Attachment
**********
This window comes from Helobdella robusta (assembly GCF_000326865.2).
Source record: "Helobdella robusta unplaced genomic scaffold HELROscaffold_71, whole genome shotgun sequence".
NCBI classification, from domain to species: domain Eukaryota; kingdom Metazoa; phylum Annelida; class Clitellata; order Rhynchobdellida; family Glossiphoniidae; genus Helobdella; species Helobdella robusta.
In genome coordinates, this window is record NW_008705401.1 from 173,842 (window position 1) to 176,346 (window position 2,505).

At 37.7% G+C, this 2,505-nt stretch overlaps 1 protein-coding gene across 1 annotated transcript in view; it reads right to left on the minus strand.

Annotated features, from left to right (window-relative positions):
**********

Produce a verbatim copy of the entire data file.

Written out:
This window comes from Helobdella robusta (assembly GCF_000326865.2).
Source record: "Helobdella robusta unplaced genomic scaffold HELROscaffold_71, whole genome shotgun sequence".
NCBI classification, from domain to species: domain Eukaryota; kingdom Metazoa; phylum Annelida; class Clitellata; order Rhynchobdellida; family Glossiphoniidae; genus Helobdella; species Helobdella robusta.
In genome coordinates, this window is record NW_008705401.1 from 173,842 (window position 1) to 176,346 (window position 2,505).

At 37.7% G+C, this 2,505-nt stretch overlaps 1 protein-coding gene across 1 annotated transcript in view; it reads right to left on the minus strand.

Annotated features, from left to right (window-relative positions):